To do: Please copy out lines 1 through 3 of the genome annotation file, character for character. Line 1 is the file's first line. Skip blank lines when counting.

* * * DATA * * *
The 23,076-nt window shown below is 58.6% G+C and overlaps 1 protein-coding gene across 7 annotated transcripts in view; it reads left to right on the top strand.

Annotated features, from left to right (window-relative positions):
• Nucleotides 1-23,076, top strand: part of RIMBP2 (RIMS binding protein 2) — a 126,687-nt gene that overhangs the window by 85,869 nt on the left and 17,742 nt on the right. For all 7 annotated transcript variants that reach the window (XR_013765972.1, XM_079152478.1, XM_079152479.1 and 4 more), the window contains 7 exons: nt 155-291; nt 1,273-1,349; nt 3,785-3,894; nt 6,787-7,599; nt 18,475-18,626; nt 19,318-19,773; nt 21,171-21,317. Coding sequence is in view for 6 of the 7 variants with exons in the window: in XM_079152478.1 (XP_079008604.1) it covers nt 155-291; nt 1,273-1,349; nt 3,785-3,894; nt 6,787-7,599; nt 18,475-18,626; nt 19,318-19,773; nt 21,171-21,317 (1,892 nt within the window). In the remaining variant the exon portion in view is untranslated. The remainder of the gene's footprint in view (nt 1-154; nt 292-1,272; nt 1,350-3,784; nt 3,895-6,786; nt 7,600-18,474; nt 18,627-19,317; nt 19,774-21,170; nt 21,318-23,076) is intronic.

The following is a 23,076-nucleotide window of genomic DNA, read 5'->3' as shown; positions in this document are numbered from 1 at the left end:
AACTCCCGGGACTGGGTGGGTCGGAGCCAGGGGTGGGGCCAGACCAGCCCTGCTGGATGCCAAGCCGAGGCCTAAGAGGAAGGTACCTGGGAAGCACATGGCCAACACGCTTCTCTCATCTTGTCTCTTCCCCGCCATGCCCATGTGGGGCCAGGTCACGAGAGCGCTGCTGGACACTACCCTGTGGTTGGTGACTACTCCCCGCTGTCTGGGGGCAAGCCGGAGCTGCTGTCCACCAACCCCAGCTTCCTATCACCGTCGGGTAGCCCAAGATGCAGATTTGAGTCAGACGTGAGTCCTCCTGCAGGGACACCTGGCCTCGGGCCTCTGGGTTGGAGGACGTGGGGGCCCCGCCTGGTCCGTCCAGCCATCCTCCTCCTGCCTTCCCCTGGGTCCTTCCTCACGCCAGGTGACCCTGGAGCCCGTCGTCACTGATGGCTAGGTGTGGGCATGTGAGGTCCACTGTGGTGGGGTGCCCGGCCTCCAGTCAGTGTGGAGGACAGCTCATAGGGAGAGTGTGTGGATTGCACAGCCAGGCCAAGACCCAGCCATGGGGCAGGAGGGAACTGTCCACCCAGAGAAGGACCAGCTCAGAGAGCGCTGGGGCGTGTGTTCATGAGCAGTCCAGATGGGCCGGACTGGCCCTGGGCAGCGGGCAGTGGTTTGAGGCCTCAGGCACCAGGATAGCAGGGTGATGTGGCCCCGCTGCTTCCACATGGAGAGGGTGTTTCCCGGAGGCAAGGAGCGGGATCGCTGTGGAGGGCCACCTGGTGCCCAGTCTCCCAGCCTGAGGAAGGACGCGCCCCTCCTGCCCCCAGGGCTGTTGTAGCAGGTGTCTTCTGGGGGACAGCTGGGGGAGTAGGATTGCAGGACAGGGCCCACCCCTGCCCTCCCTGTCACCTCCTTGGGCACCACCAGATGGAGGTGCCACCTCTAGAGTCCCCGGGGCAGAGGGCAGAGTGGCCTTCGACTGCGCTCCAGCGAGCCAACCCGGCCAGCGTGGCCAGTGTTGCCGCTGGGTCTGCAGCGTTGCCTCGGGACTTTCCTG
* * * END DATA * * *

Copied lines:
The 23,076-nt window shown below is 58.6% G+C and overlaps 1 protein-coding gene across 7 annotated transcripts in view; it reads left to right on the top strand.

Annotated features, from left to right (window-relative positions):
• Nucleotides 1-23,076, top strand: part of RIMBP2 (RIMS binding protein 2) — a 126,687-nt gene that overhangs the window by 85,869 nt on the left and 17,742 nt on the right. For all 7 annotated transcript variants that reach the window (XR_013765972.1, XM_079152478.1, XM_079152479.1 and 4 more), the window contains 7 exons: nt 155-291; nt 1,273-1,349; nt 3,785-3,894; nt 6,787-7,599; nt 18,475-18,626; nt 19,318-19,773; nt 21,171-21,317. Coding sequence is in view for 6 of the 7 variants with exons in the window: in XM_079152478.1 (XP_079008604.1) it covers nt 155-291; nt 1,273-1,349; nt 3,785-3,894; nt 6,787-7,599; nt 18,475-18,626; nt 19,318-19,773; nt 21,171-21,317 (1,892 nt within the window). In the remaining variant the exon portion in view is untranslated. The remainder of the gene's footprint in view (nt 1-154; nt 292-1,272; nt 1,350-3,784; nt 3,895-6,786; nt 7,600-18,474; nt 18,627-19,317; nt 19,774-21,170; nt 21,318-23,076) is intronic.